Friday, April 3, 2015

Page Objects and web-component-tester

I am a Page Objects fan. I like page objects for testing web pages, applications, and even Polymer. Tonight, I try to use them with the web-component-tester (WCT).

I typically eschew code reuse in my tests. That is not quite strong enough. More accurately, indirection in tests inspires feelings of anger, bordering on rage. I prefer my test code to be right there in the tests, not scattered around a bunch of files. When something is misbehaving in tests, I loathe searching test code to find the problem.

I make an exception in the case of page objects because they are built primarily around user interactions with applications—code reuse is simply a (tolerable) byproduct. Putting myself in the frame of mind of a human interacting with my applications is where I find value.

I start by adding a new suite to last night's multi-suite WCT for the tasty <x-pizza> Polymer element:
<!doctype html>
  <meta charset="utf-8">
  <script src="../bower_components/webcomponentsjs/webcomponents.min.js"></script>
  <script src="../../web-component-tester/browser.js"></script>
  <link rel="import" href="../elements/x-pizza.html">
  <x-pizza id="fixture"></x-pizza>
I have every reason to expect that page objects will work with WCT. Happily, I am not disappointed. I mostly copy my Karma and Jasmine implementation of Page Objects for this element.

The constructor takes a single element argument:
function XPizzaComponent(el) {
  this.el = el;
The methods supported for this element facilitate adding toppings as a human might and reading the results:
XPizzaComponent.prototype = {
  currentPizzaStateDisplay: function() {
    if (this.el.$ === undefined) return '';
    return this.el.$.state.textContent;

  addWholeTopping: function(v, cb) {
    // Select topping from drop-down and click a button here...
    return this.flush(cb);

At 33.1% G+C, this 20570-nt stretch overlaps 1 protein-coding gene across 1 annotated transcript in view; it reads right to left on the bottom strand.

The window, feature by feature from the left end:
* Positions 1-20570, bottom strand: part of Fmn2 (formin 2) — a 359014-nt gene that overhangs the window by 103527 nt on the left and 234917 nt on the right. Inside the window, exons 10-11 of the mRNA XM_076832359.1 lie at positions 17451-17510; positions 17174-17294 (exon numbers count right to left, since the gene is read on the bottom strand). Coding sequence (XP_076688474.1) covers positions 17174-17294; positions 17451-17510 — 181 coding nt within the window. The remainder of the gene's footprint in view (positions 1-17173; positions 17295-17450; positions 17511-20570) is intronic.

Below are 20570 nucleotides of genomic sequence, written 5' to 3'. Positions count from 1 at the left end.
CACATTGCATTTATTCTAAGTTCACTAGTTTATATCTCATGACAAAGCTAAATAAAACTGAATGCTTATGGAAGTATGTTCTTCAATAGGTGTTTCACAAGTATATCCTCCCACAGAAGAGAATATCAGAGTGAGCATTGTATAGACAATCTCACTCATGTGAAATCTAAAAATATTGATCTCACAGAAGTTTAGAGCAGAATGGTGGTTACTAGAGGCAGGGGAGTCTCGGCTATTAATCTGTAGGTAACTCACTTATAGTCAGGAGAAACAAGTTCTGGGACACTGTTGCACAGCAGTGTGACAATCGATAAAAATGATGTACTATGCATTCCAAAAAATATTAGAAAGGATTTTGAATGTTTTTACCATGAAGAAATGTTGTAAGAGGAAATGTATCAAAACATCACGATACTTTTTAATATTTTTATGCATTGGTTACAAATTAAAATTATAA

flush: function(cb) {
    if (cb === undefined) cb = function(){};
The most important part of this is the flush() method, which accepts a callback parameter. It invokes Polymer's async() method to ensure that all bound variables are updated and that the UI is updated. Once everything has changed, the supplied callback is invoked. It is useful to invoke flush() directly from tests, but even more useful to invoke it from tests that update the UI—as the addWholeToppings() method does.

This is important for asynchronous testing of Polymer elements. I can supply Mocha's done callback to flush() so that subsequent tests will not run until the element has finished updating itself. So, to test that I can update whole toppings, I call the addWholeTopping() method of the page object and supply the done callback:
  describe('adding a whole topping', function(){
      xPizza.addWholeTopping('green peppers', done);

    it('updates the pizza state accordingly', function(){
      var with_toppings = JSON.stringify({
        firstHalfToppings: [],
        secondHalfToppings: [],
        wholeToppings: ['green peppers']

The test itself will not run until the element has completely updated its properties, bound variables, and UI. This is perfect because the test is trying to assert that the element has been updated to include pepperoni.

This works exactly as desired:
Running "wct-test:local" (wct-test) task
Starting Selenium server for local browsers
Selenium server running on port 58383
Web server running on port 39429 and serving from /home/chris/repos/polymer-book/play/web-component-tester
chrome 41                Beginning tests via http://localhost:39429/js/test/index.html?cli_browser_id=0
chrome 41                Tests passed
firefox 37               Beginning tests via http://localhost:39429/js/test/index.html?cli_browser_id=1
firefox 37               Tests passed
Test run ended with great success

chrome 41 (5/0/0)                       firefox 37 (5/0/0)                    

Done, without errors.
I am growing fond of WCT. It supports the various kinds of testing that I might want. I still worry that there might be some deficiencies that might give me pause for using it today in Patterns in Polymer, so I will continue to explore tomorrow.

Day #18

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